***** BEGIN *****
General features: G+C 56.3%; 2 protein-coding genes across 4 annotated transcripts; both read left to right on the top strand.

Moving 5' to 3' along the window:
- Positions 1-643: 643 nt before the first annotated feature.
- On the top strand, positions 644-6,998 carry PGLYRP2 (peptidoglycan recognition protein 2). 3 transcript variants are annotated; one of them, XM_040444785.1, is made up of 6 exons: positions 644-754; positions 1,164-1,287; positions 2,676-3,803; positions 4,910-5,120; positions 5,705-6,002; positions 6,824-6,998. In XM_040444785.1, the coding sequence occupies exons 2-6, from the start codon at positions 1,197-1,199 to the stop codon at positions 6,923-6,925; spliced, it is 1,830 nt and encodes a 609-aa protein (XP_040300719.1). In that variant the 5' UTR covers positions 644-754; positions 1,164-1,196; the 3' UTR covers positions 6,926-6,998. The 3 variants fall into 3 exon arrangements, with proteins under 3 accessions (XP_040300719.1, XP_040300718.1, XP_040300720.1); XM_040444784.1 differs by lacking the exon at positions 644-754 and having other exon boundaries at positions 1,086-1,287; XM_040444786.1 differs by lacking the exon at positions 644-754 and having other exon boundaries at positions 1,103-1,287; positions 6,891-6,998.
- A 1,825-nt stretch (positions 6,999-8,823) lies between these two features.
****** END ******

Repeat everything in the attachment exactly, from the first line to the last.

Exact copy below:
General features: G+C 56.3%; 2 protein-coding genes across 4 annotated transcripts; both read left to right on the top strand.

Moving 5' to 3' along the window:
- Positions 1-643: 643 nt before the first annotated feature.
- On the top strand, positions 644-6,998 carry PGLYRP2 (peptidoglycan recognition protein 2). 3 transcript variants are annotated; one of them, XM_040444785.1, is made up of 6 exons: positions 644-754; positions 1,164-1,287; positions 2,676-3,803; positions 4,910-5,120; positions 5,705-6,002; positions 6,824-6,998. In XM_040444785.1, the coding sequence occupies exons 2-6, from the start codon at positions 1,197-1,199 to the stop codon at positions 6,923-6,925; spliced, it is 1,830 nt and encodes a 609-aa protein (XP_040300719.1). In that variant the 5' UTR covers positions 644-754; positions 1,164-1,196; the 3' UTR covers positions 6,926-6,998. The 3 variants fall into 3 exon arrangements, with proteins under 3 accessions (XP_040300719.1, XP_040300718.1, XP_040300720.1); XM_040444784.1 differs by lacking the exon at positions 644-754 and having other exon boundaries at positions 1,086-1,287; XM_040444786.1 differs by lacking the exon at positions 644-754 and having other exon boundaries at positions 1,103-1,287; positions 6,891-6,998.
- A 1,825-nt stretch (positions 6,999-8,823) lies between these two features.